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Gerard Karsenty, M.D., Ph.D. - "Bone: What for?"

Department of Genetics and Development, Columbia University Medical Center, New York, USA
When May 14, 2018
from 12:00 PM to 01:30 PM
Where tigem, Auditorium "Vesuvius"
Contact Name
Contact Phone 08119230659
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Short CV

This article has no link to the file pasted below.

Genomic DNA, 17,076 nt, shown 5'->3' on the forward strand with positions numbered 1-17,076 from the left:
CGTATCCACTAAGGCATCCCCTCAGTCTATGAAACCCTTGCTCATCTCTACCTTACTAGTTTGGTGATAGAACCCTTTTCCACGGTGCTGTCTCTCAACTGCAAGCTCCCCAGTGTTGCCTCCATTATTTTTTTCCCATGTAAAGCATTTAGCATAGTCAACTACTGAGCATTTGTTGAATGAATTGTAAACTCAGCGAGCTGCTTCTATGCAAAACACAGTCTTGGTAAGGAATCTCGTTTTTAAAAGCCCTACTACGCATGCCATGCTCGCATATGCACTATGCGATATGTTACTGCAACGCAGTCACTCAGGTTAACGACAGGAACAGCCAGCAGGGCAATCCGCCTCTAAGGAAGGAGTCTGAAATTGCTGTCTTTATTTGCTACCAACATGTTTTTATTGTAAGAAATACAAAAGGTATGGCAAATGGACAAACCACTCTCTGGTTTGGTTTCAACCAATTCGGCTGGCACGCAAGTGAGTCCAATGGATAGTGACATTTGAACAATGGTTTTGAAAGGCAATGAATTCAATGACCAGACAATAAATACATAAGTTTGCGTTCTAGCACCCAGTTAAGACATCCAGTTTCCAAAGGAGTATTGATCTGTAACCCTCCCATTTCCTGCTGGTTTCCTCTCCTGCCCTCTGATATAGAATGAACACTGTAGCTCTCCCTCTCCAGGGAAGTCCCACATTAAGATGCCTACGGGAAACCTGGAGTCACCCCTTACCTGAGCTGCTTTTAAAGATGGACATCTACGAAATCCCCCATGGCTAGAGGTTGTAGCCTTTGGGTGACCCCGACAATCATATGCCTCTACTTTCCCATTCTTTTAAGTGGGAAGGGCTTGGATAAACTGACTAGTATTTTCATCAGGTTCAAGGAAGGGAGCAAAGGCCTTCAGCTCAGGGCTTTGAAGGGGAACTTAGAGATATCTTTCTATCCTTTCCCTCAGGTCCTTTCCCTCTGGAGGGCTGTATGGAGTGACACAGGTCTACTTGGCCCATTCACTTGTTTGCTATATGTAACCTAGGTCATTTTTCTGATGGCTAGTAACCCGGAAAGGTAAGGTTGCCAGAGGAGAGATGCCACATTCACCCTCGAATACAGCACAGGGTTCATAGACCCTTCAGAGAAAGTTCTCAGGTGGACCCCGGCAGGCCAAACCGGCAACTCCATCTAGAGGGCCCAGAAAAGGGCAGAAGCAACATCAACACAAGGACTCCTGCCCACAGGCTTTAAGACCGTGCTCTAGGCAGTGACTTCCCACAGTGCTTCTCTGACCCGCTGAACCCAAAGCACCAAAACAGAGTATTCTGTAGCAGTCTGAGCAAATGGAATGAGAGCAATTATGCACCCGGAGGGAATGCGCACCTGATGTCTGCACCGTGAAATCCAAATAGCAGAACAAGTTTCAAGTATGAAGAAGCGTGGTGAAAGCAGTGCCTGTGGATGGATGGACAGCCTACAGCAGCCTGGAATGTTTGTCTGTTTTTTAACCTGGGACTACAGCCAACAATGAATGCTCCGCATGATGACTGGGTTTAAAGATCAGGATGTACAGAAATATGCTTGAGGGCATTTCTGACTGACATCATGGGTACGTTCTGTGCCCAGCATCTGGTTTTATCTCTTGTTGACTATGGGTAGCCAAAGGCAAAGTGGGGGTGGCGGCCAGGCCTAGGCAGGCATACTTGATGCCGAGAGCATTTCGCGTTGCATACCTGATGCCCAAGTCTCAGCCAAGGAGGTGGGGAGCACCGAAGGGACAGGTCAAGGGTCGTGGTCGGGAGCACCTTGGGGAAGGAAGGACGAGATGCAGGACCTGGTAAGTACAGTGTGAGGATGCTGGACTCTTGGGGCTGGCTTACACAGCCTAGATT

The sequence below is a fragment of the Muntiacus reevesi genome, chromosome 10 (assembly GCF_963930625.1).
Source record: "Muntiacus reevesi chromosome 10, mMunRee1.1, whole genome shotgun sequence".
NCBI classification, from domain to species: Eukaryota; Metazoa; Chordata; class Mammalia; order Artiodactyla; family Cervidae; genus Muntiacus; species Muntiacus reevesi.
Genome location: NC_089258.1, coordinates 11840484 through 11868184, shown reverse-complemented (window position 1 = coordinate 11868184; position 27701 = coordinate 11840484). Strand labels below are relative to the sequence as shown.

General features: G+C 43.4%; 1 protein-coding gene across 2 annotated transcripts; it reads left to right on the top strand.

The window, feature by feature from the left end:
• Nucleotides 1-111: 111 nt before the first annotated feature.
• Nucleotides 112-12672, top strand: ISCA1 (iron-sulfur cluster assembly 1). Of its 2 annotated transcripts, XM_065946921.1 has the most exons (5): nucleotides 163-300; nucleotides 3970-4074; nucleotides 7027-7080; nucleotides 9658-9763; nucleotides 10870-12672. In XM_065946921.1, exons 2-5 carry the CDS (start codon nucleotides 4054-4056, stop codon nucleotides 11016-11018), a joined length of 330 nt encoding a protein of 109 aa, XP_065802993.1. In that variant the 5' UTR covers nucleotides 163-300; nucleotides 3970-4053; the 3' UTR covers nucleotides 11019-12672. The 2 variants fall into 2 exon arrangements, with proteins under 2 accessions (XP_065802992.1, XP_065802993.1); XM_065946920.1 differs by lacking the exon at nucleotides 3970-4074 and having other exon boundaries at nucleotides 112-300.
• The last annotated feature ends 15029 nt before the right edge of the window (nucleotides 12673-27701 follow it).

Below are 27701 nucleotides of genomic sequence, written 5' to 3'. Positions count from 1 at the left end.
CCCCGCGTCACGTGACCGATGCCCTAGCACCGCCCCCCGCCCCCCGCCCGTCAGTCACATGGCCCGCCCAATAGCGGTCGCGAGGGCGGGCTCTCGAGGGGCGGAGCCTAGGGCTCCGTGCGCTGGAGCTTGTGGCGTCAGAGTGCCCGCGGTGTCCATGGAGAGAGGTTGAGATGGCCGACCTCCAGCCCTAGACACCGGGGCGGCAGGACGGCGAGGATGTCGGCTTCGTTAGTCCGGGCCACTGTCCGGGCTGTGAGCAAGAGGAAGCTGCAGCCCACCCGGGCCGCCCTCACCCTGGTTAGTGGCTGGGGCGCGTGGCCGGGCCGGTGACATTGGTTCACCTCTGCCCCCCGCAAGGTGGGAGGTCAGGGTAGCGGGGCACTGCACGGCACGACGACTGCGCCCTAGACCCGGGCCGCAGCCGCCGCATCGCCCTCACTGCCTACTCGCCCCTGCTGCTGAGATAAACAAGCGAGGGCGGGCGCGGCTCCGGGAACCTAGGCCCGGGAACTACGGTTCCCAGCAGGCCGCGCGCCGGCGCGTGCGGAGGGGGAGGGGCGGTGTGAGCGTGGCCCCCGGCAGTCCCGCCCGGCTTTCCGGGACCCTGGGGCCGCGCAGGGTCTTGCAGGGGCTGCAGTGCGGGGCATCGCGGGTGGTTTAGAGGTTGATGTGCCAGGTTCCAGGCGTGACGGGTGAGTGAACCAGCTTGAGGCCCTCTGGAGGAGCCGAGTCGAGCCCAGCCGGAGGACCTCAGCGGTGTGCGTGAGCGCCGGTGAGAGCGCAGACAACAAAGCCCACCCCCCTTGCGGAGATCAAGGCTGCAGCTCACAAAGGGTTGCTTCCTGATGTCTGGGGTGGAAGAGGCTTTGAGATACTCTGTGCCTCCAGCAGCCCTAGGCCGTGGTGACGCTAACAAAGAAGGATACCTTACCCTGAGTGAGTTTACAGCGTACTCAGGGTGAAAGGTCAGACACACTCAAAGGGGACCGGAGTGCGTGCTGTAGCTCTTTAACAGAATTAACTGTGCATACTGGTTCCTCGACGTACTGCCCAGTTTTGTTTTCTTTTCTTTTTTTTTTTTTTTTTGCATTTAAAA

I have devoted my entire scientific career to the biology of the skeleton. In the study of skeletal development, I along with others have identified Runx2 as the earliest and most specific determinant of osteoblast differentiation. I showed that it is mutated in a frequent human skeletal dysplasia called cleidocranial dysplasia. I identified functions of Runx2 during chondrogenesis, transcription factors interacting with Runx2 and ATF4 as another transcription factor enriched in osteoblasts and acting downstream of Runx2. I also identified Gcm2 as the earliest determinant of parathyroid gland development. In the study of skeletal physiology which is the main focus currently of the lab, I identified a gene inhibiting extracellular matrix mineralization and provided a genetic framework for why extracellular matrix mineralization occurs only in bone and teeth. Most of the current activity in the lab is focused on exploring the hypotheses I proposed 18 years ago that there is a coordinated regulation, endocrine in nature, of bone growth, energy metabolism and reproduction. Testing all aspects of this hypothesis has allowed the lab to reveal the existence of a central control of bone mass and to identify on molecular and genetic grounds how this regulation is achieved. More recently, we have identified the bone-derived hormone osteocalcin has a biologically important regulator of insulin secretion and glucose homeostasis, energy expenditure, testosterone secretion and male fertility. Osteocalcin regulatory functions go beyond the contours define by our original hypothesis and for instance osteocalcin crosses the blood brain barrier and its signaling in the brain is needed for brain development and cognitive functions in adult animals. Osteocalcin signaling in myoblasts is also needed for adaptation to exercise in part because it favors the production of interleukin 6 by muscle. We have identified two receptors for osteocalcin, one mediating its peripheral function and another one mediating its central functions. Currently we are defining a single con conceptual framework that will encompass all the known functions of osteocalcin and are using this framework to identify novel functions of this hormone and altogether to redefine what has been skeletal biology throughout evolution. 

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